people by doing whatever the nation could do? My readers, please spread the
reality of Fukushima as widely as you can, including the fact that people in
Fukushima are not using the electricity from TEPCO, that they have just been
leasing their land to TEPCO, that they were victimized without any improvement
even now. Please understand that if the operation of the reactors are resumed,
you may also find yourself in the same situation as the people of Fukushima.
My dear readers,
Japan has 20 nuclear power plants. According to the information I found through
the internet, Japan ranks 3rd in the world for the number of power plants.
Including the ones in Fukushima Daiichi, there are 54 reactors all together.
Since the ones in Fukushima Daiichi are under decommissioning, I am not sure of
the exact number of reactors. Some are still closed, some have been reopened,
and some new ones are under way. Once reactors explode, radio-active particles
will be spread not only over Japan but also all over the world.
[Voice of Victims]
old, living alone in Namie》
"I see no
one around my house. At night, it gets pitch dark outside. I do weeding alone
since I'm all alone and weeds are growing like a jungle. I have to drive to a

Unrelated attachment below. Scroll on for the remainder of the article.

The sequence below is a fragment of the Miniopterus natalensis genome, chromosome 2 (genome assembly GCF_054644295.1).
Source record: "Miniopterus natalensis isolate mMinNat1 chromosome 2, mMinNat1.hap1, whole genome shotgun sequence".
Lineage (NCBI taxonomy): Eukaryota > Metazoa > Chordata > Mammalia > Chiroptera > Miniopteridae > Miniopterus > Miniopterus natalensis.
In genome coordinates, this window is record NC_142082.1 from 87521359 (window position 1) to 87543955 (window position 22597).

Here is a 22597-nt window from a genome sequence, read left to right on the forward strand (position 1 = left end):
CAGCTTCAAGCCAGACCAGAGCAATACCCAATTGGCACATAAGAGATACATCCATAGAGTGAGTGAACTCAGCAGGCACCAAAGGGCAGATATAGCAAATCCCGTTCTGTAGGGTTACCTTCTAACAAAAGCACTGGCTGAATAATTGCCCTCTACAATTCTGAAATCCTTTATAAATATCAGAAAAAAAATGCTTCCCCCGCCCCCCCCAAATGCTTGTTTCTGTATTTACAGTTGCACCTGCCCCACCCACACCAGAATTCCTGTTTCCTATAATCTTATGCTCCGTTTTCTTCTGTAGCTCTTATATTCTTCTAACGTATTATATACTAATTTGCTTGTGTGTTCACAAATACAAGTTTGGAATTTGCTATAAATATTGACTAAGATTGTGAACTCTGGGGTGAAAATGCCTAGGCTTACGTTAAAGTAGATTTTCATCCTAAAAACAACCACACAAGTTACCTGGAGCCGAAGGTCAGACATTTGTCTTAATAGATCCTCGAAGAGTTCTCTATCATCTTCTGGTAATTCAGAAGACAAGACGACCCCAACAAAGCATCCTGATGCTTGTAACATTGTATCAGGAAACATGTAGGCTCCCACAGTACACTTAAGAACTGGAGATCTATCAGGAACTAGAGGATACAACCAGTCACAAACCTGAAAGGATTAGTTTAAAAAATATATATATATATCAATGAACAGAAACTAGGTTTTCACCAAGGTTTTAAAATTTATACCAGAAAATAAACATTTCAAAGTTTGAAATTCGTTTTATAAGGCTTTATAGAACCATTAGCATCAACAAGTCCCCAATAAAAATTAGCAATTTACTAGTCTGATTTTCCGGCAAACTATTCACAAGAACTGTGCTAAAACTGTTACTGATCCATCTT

neighboring town for grocery shopping since there are no stores in my town.
Ever since the disaster, I have not had a deep sleep, not even once. Sleeping
pills did not work. Before returning to my hometown, I used to wake up almost
every other hour during my sleep. Here I can sleep well at night. I am more
comfortable at my own house. Although I am all alone, I will pull myself
together and do my best. As I am talking with you on the phone, I feel like you
are very close to me, which makes me relieved."
old, single mother in Namie》
We were able to
move into a recovery apartment. Our house is in a difficult-to-return zone. I
haven’t visited or fixed our family tomb ever since it has been destroyed in
the earthquake and tsunami. Recently, many TEPCO employees in their 50s have
passed away. There are many thyroid cancer cases among children. One of my
kid's grammar school mates has bone marrow carcinosis. Their school runs annual
thyroid cancer screening. The town municipality operates annual health
old, living alone, weak hips and legs, weak eyesight, not able to identify
faces, in Kawauchi》
It has been 6 years since I was home last time. What I am doing now
is like clearing wild nature since my house is covered by weeds. I can barely